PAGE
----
The history of IQ testing is a long one and ranges from the scientifically racist to everyday use in schools.
IQ testing was first developed from the research of Francis Galton. He suspected that using statistical methods and it would be possible to develop a standardised test of intelligence. He believed intelligence to be inherited and correlated with physical characteristics such as head size. His beliefs and theories about intelligence, and their later uses in the eugenics movement, are now thought to be central to the history of scientific racism in Psychology.
This work was developed by Alfred Binet and Théodore Simon who created the Simon-Binet test in 1905. This test in many ways boosted the popularity and interest in intelligence testing. Lewis Terman went on to develop the Stanford-Binet test in 1916, adapting the original test. Terman was an admirer of Galton and was also central to the eugenics movement in the United States.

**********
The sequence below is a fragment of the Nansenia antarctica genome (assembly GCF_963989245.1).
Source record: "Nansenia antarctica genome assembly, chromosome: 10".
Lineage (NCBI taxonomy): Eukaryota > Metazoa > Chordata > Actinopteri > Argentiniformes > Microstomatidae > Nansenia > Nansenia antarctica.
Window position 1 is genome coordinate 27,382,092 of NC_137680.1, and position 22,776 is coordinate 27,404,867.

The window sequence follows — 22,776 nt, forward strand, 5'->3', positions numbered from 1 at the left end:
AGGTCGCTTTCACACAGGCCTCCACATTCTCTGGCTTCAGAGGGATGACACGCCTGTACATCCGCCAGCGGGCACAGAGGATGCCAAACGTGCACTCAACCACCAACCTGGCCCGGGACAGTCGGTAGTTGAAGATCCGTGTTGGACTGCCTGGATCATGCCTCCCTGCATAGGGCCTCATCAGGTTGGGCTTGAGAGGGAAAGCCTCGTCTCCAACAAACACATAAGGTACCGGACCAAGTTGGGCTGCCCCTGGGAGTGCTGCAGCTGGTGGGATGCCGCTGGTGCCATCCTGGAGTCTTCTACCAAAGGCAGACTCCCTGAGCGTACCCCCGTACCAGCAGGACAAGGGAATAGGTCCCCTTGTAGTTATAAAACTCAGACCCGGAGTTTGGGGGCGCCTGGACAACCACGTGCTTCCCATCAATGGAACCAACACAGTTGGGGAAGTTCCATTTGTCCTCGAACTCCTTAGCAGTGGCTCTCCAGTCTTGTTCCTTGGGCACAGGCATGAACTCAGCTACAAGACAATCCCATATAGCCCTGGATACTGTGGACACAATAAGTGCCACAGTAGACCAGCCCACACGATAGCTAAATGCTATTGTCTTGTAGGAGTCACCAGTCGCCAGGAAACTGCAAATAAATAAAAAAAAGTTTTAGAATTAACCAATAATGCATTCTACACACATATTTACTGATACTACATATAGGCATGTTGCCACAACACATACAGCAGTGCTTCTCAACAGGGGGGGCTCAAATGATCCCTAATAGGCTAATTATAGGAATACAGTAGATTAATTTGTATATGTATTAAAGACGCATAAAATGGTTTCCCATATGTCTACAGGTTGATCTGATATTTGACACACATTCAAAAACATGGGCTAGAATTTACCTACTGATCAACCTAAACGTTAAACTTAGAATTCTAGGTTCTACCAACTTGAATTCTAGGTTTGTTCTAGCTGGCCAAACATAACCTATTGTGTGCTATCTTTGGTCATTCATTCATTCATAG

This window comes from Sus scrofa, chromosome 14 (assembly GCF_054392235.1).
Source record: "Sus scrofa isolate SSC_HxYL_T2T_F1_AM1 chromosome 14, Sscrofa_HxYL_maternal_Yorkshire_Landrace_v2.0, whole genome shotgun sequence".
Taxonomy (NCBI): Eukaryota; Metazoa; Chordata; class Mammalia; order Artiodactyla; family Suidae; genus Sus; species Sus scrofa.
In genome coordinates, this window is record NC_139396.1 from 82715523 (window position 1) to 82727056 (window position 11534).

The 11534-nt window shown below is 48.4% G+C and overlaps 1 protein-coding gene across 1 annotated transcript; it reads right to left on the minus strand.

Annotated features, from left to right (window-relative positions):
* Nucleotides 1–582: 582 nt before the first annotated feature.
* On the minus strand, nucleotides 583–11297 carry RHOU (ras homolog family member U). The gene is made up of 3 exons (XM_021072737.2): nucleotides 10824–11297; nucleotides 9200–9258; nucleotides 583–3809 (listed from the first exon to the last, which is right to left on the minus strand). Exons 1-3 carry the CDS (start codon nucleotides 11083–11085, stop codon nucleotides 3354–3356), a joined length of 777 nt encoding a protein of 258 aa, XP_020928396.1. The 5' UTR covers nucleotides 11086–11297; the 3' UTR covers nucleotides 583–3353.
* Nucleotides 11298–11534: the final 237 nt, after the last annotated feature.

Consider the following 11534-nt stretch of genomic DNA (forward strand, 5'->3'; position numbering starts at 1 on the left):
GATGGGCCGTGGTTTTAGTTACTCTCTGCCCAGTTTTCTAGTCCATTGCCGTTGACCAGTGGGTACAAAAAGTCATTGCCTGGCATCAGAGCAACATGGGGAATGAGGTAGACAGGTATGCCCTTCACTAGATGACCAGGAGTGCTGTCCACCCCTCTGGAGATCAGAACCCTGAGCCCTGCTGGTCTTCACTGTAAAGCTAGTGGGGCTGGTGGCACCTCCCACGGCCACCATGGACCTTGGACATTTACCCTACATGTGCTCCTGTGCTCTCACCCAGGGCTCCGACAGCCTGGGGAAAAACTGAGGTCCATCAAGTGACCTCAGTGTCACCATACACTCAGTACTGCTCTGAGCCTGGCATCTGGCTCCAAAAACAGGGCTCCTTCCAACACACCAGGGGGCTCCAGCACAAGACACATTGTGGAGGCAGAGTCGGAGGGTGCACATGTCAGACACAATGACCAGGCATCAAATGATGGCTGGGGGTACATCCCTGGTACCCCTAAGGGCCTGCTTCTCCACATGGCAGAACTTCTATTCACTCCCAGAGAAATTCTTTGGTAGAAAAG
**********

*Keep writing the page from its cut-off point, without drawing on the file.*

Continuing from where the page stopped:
During the two World Wars such tests were used regularly in order to recruit soldiers. This was especially common in the United States with Robert Yerkes (also see the work of Stephen Jay Gould). Paul Popenoe was in turn influenced by this work within the Military and later developed eugenic ideas around the family after the Second World War.
Charles Spearman also became interested in intelligence and used statistical methods such as factor analysis on the data. He argued that different forms of intelligence were correlated and so there was an underlying factor to intelligence. He called this ‘G’ for general factor. Raymond Cattell went on to develop this theory and argued that there were two types of intelligence.
IQ tests are commonly used and have formed the basis of school testing at different ages within education systems. Many tests are still in use, for example the Stanford-Binet test is currently in its 5th Edition. However, the most common one is the Weschler Adult Intelligence Scale (WAIS) and the version for children, the Weschler Intelligence Scale for Children (WISC) both developed by David Weschler in the 1950s.